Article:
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Inflation in Sri Lanka skyrockets- an analysis

Earlier on August 30th last year, Sri Lanka declared a national financial emergency after a steep fall in the value of the country’s currency which caused a food crisis.


 


 Sri Lanka's consumer prices increased to a record 14 percent in December, surpassing a previous high of 11.1 from November, official figures were disclosed on Saturday as the food and fuel crisis worsened.


To understand the reasons behind inflation we must first understand what inflation entails.


Inflation is commonly defined as a persistent increase in the general price level over a long period. It is one of the most researched topics in economics.


It is a key macroeconomic variable that has serious implications on growth and income distribution.


 High levels of inflation can cause a series of adverse impacts on the standard of living of people. It also affects the proper functioning of economic activities, leading to low levels of economic growth and development. High inflation can also bring about negative social and political consequences.


  Controlling inflation or achieving price stability has been regarded as an important objective of Sri Lanka's overall economic policy since independence.


 When reviewing the past experiences of inflation during the post-independence period of the country, it is clear that the rate of inflation has been subjected to fluctuations due to changes in both domestic and international factors.


 Particularly during the post-liberation period, the rate of inflation, as measured by the Colombo Consumers’ Price Index (CCPI), has remained high and volatile and thus has emerged as a major problem within the economy.


Controlling the rate of inflation is important for a stable macroeconomic environment. Volatile inflations make it difficult for individuals as well as business firms to correctly predict the future rate of inflation. In addition, accurate predictions of inflation rates are important for policymaking and implementation.


Controlling inflation first requires the reasons to be understood clearly. Let us highlight the main reasons behind the high inflation in the island country.


 



  • Inflation has been spurred by the government printing money to pay off foreign bonds and debts. Writing in Colombo gazette, Sunil Gupta said the country has to pay USD 33 billion in debts, causing extreme pressure on the government. To pay the debts, more money was printed causing a spike in prices of everyday essentials.

  • The low growth rate, currently at 4 percent is another reason.

  • The most pressing problem is Sri Lanka's huge sums of debt to other countries mainly China. It owes China more than USD 5 billion in debt and last year took an additional USD 1 billion loans to reduce the acute financial crisis.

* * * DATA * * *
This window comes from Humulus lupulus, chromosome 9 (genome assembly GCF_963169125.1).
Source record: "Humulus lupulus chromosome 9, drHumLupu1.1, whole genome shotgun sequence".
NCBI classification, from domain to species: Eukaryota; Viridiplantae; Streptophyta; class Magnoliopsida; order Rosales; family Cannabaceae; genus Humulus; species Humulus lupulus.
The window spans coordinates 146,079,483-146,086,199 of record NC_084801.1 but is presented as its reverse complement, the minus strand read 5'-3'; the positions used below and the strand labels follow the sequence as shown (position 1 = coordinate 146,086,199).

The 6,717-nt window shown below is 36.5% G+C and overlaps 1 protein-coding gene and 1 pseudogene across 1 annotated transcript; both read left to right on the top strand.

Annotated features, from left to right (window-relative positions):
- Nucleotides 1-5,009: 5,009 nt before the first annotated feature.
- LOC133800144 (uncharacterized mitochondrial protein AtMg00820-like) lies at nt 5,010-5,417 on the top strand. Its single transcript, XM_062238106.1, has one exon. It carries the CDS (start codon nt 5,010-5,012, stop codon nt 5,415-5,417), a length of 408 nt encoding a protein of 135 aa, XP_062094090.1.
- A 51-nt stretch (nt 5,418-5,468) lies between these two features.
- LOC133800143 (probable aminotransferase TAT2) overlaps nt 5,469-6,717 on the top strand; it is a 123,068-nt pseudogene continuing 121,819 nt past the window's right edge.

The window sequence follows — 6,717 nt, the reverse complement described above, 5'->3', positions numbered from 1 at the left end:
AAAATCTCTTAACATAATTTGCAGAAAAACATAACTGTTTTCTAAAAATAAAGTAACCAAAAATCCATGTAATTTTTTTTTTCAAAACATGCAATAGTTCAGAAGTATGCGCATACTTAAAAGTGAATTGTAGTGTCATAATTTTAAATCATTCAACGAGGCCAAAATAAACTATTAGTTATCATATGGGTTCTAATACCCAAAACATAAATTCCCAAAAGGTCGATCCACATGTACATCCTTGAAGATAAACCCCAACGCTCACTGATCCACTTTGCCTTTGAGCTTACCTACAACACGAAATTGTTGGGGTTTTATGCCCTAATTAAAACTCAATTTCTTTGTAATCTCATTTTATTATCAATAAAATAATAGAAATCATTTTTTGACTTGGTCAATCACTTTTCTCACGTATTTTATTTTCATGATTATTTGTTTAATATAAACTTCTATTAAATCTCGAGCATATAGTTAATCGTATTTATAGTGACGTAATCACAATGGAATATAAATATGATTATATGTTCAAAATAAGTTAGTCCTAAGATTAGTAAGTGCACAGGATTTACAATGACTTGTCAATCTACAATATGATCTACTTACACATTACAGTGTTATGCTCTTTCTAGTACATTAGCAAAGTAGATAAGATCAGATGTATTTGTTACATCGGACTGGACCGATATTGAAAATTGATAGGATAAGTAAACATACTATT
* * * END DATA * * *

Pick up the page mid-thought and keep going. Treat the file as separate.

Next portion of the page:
• Most of Sri Lanka's revenue comes from the export of garments, tea, tourism, apparel, rice production, and other agricultural products. Pandemic has caused these exports to lower in rate.


1.     Garments and textile: the apparel and textile industry mainly exports to the united states and Europe. When the pandemic hit all countries took back on their international exports as the packages could act as carriers making Sri Lanka's revenue production difficult.


2.     Tourism: tourism is the biggest industry in Sri Lanka and due to lockdowns and flight cancellations, the revenue that comes from tourism has also been reduced.


3.     Agriculture: the government recently decided to shift completely to organic farming. This came at the wrong time as it threatened crop crash and poor produce at a time when there is already a crisis. Sri Lanka's effort to become the first fully organic farming country has threatened both the rice and tea industry. Tea plantation owners fear that crops could fail further adding to the crisis. Master tea maker, Herman Gunaratne, one of the 46 experts picked by the president for organic farming has said that:” the consequences for the country are unimaginable.”


4.     Fertilizers and pesticides: these products and other key imports including vehicles and spare parts have been stopped by the government as there is foreign currency shortages.


These include the major reasons for the inflation.


In recent weeks, the daily essentials’ prices have skyrocketed due to the falling local crisis and high global market price. The country’s reserve has run out of foreign exchange which is extremely important as most of their food ad essentials are imported.


It is estimated that foreign currency reserves will completely deplete in 2022 and the country will need to take a loan of USD 437 million to repay the debts.


After the official announcement of the crisis, the military was asked to regulate the prices of rice and essential items.


The world bank estimates that around 500,000 people have fallen below the poverty line since the beginning of the pandemic.


The world bank has asked the country to follow the below points to increase their economic position:


· Increase agricultural productivity and earnings by supporting farmers’ transition towards higher value, export-oriented crop mixes.


· People living in rural areas to be provided with non-farming opportunities as they are a potentially productive source of livelihood.


· create jobs that will help improve the quality of jobs.


· Strengthen inclusion.


World bank’s country manager for Sri Lanka and the Maldives, Chiyo Kanda says “investments in human capital, health, education, and social protection- are key to unlocking the potential of Sri Lankan children and boosting future productivity and economic growth.


Thus economic crisis that is deepening by the hour has made people fend for mere essentials making the lives of the middle class difficult as the prices keep on increasing.


 


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